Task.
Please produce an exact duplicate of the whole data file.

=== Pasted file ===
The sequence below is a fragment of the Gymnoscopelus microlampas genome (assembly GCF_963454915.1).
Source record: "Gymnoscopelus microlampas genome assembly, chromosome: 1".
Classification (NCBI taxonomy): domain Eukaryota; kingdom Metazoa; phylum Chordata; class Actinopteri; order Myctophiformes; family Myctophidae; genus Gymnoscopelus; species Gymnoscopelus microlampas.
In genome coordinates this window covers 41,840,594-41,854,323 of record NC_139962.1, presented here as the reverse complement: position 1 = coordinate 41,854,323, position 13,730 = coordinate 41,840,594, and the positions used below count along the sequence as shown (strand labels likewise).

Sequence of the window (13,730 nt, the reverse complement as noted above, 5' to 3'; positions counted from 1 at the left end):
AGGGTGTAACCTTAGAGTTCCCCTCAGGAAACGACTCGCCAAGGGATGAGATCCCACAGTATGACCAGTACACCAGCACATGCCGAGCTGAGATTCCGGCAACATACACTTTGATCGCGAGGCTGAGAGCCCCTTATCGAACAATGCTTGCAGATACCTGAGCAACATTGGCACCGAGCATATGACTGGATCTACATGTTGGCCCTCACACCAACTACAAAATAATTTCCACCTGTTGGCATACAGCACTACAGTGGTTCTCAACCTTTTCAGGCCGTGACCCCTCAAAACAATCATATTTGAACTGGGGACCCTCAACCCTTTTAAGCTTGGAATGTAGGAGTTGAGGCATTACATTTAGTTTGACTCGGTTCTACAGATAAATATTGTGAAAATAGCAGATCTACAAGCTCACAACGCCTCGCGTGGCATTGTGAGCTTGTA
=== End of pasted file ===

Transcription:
The sequence below is a fragment of the Gymnoscopelus microlampas genome (assembly GCF_963454915.1).
Source record: "Gymnoscopelus microlampas genome assembly, chromosome: 1".
Classification (NCBI taxonomy): domain Eukaryota; kingdom Metazoa; phylum Chordata; class Actinopteri; order Myctophiformes; family Myctophidae; genus Gymnoscopelus; species Gymnoscopelus microlampas.
In genome coordinates this window covers 41,840,594-41,854,323 of record NC_139962.1, presented here as the reverse complement: position 1 = coordinate 41,854,323, position 13,730 = coordinate 41,840,594, and the positions used below count along the sequence as shown (strand labels likewise).

Sequence of the window (13,730 nt, the reverse complement as noted above, 5' to 3'; positions counted from 1 at the left end):
AGGGTGTAACCTTAGAGTTCCCCTCAGGAAACGACTCGCCAAGGGATGAGATCCCACAGTATGACCAGTACACCAGCACATGCCGAGCTGAGATTCCGGCAACATACACTTTGATCGCGAGGCTGAGAGCCCCTTATCGAACAATGCTTGCAGATACCTGAGCAACATTGGCACCGAGCATATGACTGGATCTACATGTTGGCCCTCACACCAACTACAAAATAATTTCCACCTGTTGGCATACAGCACTACAGTGGTTCTCAACCTTTTCAGGCCGTGACCCCTCAAAACAATCATATTTGAACTGGGGACCCTCAACCCTTTTAAGCTTGGAATGTAGGAGTTGAGGCATTACATTTAGTTTGACTCGGTTCTACAGATAAATATTGTGAAAATAGCAGATCTACAAGCTCACAACGCCTCGCGTGGCATTGTGAGCTTGTA